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March 2020
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Local Government Employee Fined For Illegally Deleting Item Requested Under Freedom Of Information Act

Furnished content.


Techdirt writes about freedom of information matters often enough. Sadly, many of the stories are about governments and other official bodies refusing to comply with local Freedom of Information Act (FOIA) laws for various reasons, and using a variety of tricks. In other words, rights to FOI may exist in theory, but the practice falls woefully short. That makes the following story from the UK a welcome exception.It concerns Nicola Young, a local government employee in the English market town of Whitchurch, in Shropshire. Part of her job as town clerk was to handle FOIA requests for the local council. One such request asked for a copy of the audio recording of a council meeting. Apparently the person requesting the file believed that the written minutes of the meeting had been fabricated, and wanted to check them against the recording. However, the reply came back that the file had already been deleted, as was required by the official council policy.Undeterred, the person requesting the file sent a complaint to the UK's main Information Commissioner's Office (ICO), which carried out an investigation. The ICO discovered that the town clerk had not only claimed that the audio file had already been deleted when it actually existed, but that she personally deleted it a few days after the FOI request was made. Quite why is not clear, but as a result:

On Wednesday 11 March, Young, of Shrewsbury Street, Whitchurch, Shropshire, was convicted at Crewe Magistrates after pleading guilty to blocking records with the intention of preventing disclosure and was fined 400 [about $490], ordered to pay costs of 1,493 [$1,835] and a victim surcharge 40 [$50].
In its press release on the case, the ICO comments that it "marks the first ever successful conviction under the [UK's] FOIA.". It may be a small victory, but we'll take it.Follow me @glynmoody on Twitter, Diaspora, or Mastodon.

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People In Kashmir Can't Access Coronavirus Information Because The Government Is Crippling The Internet

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As we've been discussing for a while, India's government has blacked out internet access in Kashmir since around August, setting records for one of the longest government-mandated internet blackouts in history. India's Prime Minister Narendra Modi has tried to argue that the blackout is a necessary security precaution in the face of growing unrest in the region stemming from its loss of autonomy earlier this year. Granted, like most government internet censorship efforts, the move has a lot more to do with cowardice and fear of an informed public than any genuine concern about public welfare.Despite the Indian Supreme Court declaring such restrictions illegal last January, the problem persists. And as a pandemic threatens the planet, these restrictions are making it hard for the residents of Kashmir to access essential medical information on COVID-19:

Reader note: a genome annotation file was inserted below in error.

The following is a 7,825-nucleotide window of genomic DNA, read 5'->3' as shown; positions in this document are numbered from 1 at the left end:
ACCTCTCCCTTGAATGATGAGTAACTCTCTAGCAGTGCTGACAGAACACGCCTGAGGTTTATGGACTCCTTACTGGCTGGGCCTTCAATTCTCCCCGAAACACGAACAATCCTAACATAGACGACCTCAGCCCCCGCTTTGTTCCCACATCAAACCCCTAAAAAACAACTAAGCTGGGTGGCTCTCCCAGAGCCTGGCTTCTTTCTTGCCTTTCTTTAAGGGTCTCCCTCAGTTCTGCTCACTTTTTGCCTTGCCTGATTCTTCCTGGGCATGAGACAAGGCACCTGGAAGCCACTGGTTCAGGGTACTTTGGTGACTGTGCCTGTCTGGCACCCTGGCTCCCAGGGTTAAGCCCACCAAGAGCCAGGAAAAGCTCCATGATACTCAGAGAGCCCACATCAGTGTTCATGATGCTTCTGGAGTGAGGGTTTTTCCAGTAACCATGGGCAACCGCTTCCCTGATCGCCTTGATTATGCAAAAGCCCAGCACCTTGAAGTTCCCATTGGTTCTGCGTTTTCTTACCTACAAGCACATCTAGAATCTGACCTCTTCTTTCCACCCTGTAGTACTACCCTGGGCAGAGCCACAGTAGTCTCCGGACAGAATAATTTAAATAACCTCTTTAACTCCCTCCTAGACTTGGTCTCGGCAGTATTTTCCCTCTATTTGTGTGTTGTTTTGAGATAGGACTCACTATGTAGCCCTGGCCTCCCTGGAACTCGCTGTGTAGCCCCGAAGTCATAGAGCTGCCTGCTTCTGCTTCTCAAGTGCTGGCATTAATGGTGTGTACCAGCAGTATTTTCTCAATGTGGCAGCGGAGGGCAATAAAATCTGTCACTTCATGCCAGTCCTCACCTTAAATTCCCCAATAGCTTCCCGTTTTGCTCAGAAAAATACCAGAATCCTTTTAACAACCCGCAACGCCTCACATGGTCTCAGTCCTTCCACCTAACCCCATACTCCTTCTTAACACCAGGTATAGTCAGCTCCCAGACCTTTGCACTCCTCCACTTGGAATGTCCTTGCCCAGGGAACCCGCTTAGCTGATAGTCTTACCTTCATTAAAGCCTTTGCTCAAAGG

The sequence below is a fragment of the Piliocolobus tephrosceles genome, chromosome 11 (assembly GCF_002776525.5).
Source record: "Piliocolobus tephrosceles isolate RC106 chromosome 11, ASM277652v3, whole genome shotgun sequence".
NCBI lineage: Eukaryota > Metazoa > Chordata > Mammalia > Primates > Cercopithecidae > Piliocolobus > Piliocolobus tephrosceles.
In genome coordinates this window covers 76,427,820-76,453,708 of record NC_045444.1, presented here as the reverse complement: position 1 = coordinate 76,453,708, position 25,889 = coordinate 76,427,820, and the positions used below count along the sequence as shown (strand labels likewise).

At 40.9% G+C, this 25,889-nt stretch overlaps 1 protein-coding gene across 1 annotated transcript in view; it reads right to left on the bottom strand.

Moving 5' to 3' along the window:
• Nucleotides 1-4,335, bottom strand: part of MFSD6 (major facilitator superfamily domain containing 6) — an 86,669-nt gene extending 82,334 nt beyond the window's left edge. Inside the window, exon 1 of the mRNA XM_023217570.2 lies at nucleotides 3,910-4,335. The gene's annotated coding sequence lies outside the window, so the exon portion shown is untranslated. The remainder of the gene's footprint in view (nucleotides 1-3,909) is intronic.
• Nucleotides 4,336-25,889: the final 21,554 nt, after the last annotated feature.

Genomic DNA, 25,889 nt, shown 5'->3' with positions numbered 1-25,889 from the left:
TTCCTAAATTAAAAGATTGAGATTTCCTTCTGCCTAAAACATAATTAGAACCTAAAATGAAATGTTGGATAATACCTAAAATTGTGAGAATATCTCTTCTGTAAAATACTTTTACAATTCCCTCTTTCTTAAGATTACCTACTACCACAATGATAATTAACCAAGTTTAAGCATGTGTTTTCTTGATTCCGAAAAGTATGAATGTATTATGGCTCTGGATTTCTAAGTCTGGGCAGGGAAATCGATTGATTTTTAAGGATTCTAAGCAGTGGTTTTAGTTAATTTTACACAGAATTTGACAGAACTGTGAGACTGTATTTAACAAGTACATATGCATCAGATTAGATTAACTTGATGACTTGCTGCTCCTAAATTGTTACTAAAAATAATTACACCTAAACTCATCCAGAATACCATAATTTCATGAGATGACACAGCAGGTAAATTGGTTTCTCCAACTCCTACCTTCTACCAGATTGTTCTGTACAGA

Worse, the government, just this week, actually expanded the existing restrictions until March 26, insisting they were necessary to "prevent misuse of social media applications" in the wake of "recent terror activities":
One local tells Buzzfeed the ham-fisted, counterproductive restrictions have made it difficult if not impossible for locals to access information on the rapid spread of COVID-19:
"I can't open even basic websites that provide information and advice about the pandemic, Nayeem Rather, a freelance writer based in Srinagar, the largest city in the state of Jammu and Kashmir, told BuzzFeed News. Most people in Kashmir don't really have any information about the coronavirus or what is going on in the world right now. It's a crisis."Mir Moien, a medical student from Kupwara, a small town in northern Kashmir, said that the most he's able to do right now is a Google search to find out information about the pandemic. But I can't actually click on any search results to read more, Moien said. On WhatsApp, the Facebook-owned instant messaging app that most Indians use to communicate, most information about the pandemic comes through charts and videos that are impossible to download over the slowed-down 4G networks, according to Moien. It's a catastrophe, he said.
Some authorities have been uploading video alerts to Twitter, but because of the restrictions, most locals can't see them. As a result they're being forced to get all of their information from local news outlets that seem largely interested in artificially inflating the accomplishments of regional politicians. In turn, rumors and dis/misinformation are spreading quickly via Whatsapp and word of mouth, with no ability for citizens to research and confirm the claims. As a result, the local population there doesn't understand the scope of the pandemic threat, and many lack access to information that could protect the region from harm.Governments that engage in such heavy-handed internet censorship and filtering may feel like they're in control, but this is yet another example of how such ham-fisted restrictions actively undermine society as a whole.

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